Friday, September 29, 2023

Audio listening unpredictable amidst current disruption, says Edison Research SVP

How much online audio people are consuming amid the current disruption to most people’s daily routines is unpredictable right now, according to Tom Webster, Senior Vice-President at Edison Research.

“I don’t think we should assume podcast listening is going to go up right now,” Webster told Thursday’s Infinite Dial 2020 webinar. “What happens in discontinuous periods like this is that media listening becomes willy nilly. It goes haywire in unpredictable ways and just because we’re working from home doesn’t mean we have the context to listen to more podcasts. If you have kids at home, good luck doing anything.”

John Rosso, President of Market Development, Triton Digital, noted the disruption in his own listening habits this week.

“I’m listening less to daily news driven podcasts and instead my news is coming live from broadcasts, television or radio, because of the timing component,” said Rosso. “My podcast consumption has gone to more lean back, more entertainment than information.”

Usually presented before a live audience, the results of the 2020 Infinite Dial study – the longest-running digital media tracker of consumer behaviour in America – moved online only this year to accommodate those working from home, including Webster and Rosso.

Infinite Dial is based on a survey conducted in January and February by random digit dialing 1,502 Americans, 12+. Among this year’s findings are that AM/FM radio is still king in the car; smartphone, tablet and smartwatch growth has stalled; and that monthly podcast listening has now cracked the 100 million listener ceiling.

Podcast milestone

Infinite Dial found that monthly podcast listening grew from 32 to 37% of the U.S. population or 104 million Americans, breaching the 100 million mark for the first time – a 16% jump year-over-year.

Equality in who those monthly listeners are improved to 39% men and 36% women – a much more balanced breakdown than the 36% of men and 29% of women who were monthly listeners in the 2019 study. All age demos saw growth, with Spotify’s increased share of podcast listening particularly driving listenership with 12 to 34-year-olds, moving from 42 to 49%.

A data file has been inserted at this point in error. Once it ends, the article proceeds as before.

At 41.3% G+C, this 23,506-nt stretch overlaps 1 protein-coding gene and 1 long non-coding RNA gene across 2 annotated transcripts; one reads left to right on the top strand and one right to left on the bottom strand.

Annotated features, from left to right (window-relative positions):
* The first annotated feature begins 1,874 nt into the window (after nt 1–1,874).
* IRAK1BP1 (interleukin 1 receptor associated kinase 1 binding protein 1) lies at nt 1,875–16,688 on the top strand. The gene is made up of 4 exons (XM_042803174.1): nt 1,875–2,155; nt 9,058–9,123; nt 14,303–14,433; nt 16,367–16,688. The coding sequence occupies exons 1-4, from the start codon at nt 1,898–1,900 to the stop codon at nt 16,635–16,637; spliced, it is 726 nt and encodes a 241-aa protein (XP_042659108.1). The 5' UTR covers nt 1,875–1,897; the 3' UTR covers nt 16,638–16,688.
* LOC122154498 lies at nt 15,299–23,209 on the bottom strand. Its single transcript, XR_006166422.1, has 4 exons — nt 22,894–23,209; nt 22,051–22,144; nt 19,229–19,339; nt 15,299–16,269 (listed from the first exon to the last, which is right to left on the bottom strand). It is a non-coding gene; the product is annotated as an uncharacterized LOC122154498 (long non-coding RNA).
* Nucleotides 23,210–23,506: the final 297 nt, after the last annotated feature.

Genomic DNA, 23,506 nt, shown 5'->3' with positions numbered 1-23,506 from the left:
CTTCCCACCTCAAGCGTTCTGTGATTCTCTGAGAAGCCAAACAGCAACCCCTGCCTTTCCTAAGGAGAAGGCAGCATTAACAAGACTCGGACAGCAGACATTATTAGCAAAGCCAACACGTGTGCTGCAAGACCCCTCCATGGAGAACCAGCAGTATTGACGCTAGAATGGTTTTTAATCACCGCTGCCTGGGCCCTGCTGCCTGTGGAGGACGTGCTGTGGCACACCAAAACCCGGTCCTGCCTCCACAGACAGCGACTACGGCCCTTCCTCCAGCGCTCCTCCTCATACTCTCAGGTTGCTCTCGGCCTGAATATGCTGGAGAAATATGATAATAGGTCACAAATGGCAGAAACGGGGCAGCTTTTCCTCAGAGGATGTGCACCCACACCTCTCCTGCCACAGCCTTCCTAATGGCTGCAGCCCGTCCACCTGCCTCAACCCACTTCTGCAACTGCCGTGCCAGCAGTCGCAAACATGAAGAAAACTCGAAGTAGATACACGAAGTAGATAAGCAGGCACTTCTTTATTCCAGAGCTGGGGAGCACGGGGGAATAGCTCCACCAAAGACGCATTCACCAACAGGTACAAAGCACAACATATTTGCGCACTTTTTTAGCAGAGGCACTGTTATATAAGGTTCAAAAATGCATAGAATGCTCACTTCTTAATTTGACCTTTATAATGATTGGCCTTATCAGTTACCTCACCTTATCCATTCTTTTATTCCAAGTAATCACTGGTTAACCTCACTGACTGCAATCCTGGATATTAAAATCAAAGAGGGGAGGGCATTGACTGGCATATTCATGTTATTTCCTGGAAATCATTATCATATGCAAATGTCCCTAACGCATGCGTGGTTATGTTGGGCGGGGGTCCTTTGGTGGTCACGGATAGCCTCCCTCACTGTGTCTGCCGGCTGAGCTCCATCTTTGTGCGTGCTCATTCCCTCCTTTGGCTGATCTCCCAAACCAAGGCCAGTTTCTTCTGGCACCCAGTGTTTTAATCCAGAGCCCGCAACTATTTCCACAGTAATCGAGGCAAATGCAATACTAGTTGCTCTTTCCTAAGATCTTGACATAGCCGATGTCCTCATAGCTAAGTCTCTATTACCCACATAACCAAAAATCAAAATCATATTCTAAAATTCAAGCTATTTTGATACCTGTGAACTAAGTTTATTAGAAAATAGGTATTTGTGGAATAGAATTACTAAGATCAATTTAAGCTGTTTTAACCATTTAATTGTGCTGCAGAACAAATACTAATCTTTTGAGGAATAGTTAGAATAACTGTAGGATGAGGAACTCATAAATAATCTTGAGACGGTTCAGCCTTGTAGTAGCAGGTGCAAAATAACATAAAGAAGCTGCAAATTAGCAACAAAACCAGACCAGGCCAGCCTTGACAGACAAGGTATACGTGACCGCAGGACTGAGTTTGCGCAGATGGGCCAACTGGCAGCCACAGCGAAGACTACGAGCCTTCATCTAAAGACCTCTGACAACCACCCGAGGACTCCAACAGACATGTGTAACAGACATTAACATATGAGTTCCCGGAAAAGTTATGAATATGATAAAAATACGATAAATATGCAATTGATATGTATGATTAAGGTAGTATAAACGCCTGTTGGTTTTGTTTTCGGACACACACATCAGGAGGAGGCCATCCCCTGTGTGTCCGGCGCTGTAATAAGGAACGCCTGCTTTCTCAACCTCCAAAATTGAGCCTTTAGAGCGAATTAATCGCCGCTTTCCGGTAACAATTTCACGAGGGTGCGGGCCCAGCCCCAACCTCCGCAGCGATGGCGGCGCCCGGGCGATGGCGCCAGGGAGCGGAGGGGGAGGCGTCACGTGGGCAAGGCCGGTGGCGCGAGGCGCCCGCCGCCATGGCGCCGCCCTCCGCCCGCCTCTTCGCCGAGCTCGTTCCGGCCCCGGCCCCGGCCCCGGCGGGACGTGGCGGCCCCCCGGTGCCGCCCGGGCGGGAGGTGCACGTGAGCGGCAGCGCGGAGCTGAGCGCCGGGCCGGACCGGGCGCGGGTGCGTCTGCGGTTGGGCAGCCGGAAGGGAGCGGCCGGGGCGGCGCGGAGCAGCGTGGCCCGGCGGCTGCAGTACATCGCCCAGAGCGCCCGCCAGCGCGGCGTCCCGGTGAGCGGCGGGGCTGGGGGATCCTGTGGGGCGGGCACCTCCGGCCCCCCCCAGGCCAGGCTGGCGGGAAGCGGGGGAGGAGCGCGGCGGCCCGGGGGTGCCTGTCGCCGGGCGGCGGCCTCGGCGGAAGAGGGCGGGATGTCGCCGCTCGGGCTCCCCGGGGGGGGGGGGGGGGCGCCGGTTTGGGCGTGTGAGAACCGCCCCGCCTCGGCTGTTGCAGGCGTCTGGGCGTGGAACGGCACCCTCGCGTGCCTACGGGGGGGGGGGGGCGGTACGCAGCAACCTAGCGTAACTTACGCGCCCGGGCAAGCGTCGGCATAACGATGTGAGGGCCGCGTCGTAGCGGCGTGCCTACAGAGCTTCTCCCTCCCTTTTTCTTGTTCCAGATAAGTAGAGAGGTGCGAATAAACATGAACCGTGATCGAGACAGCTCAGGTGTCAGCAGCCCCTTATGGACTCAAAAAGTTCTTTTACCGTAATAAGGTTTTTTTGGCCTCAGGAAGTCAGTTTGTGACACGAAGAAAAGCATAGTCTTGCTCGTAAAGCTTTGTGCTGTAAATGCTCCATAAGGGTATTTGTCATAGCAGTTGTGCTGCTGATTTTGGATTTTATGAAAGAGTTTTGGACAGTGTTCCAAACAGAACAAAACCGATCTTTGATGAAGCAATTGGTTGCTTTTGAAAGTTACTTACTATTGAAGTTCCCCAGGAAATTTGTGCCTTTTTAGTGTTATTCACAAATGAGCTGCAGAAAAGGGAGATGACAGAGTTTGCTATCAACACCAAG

Weekly podcast listening saw small gains, growing incrementally from 22 to 24% or 68 million weekly listeners. Average time spent listening was also flat, going from 6:29 in 2019 to 6:39. The average number of podcasts listened to per week fell slightly from seven last year to six in the latest survey.


Online audio listening

Pandora and Spotify are the two leading audio brands in the U.S., which combined share roughly half the market, followed by Amazon Music, which vaulted into third place, Apple Music, iHeartRadio, and Google Play.

Smart speaker ownership, and specifically Amazon Alexa voice-assistant powered devices, are credited with Amazon Music’s increased popularity with 14% of listeners. While smart speaker growth didn’t experience year-over-year gains, adoption numbers now sit at an average of 2.2 devices per household.

Weekly online audio listening was flat at 60% of Americans or 169 million. The rapid growth previously seen has levelled off with listening going down from 16:43 to 15:12.

In-car media

With smartphone, tablet and smartwatch adoption stalled, this year’s study indicates that in-car shows the most potential for digital audio growth.

AM/FM radio continues to lead in-car listening at 81%, down one percentage point from last year. Owned music in-car made gains, moving from 45 to 48%, however Webster believes that finding could be based on survey confusion about whether playlists on Spotify or Google Play constitute “owned” music (for the purposes of the survey they do not). Online radio is now being consumed in-car by 33% of drivers, up from 28%, while online audio via cel phone went up from 41 to 45% year-over-year.

Social Media

Overall social media usage has flattened out, moving from 79 to 80% of Americans, 12+, year-over-year, or 226 million people.

Thirty-two percent of those in the U.S., age 12-34, use Facebook most often, down from 58% five years ago. Twenty-seven percent of those in the U.S. age 12-34 use Instagram most often, up from 15% five years ago. The study found that Facebook has stabilized its decline, actually increasing in overall usage, 12+, from 61 to 63%, after falling to 62% in 2018. Use by those 35 to 54 also increased by five cent.

Mobile video app TikTok had the strongest social media debut of the year, debuting with those aged 12-34 at 25%. What’s App also made gains with growth from 23 to 29%.

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Connie Thiessen
Connie Thiessen
Connie has worked coast-to-coast as a reporter, editor, anchor and host at CKNW and News 1130 in Vancouver, News 95.7 and CBC in Halifax, and CFCW Edmonton, among other stations. With a passion for music, film and community service, she led News 95.7 to a 2013 Atlantic Journalism Award and regional RTDNA award for Best Radio Newscast. More recently, she was nominated for Music Journalist of the Year at Canadian Music Week 2019. To report a typo or error please email -

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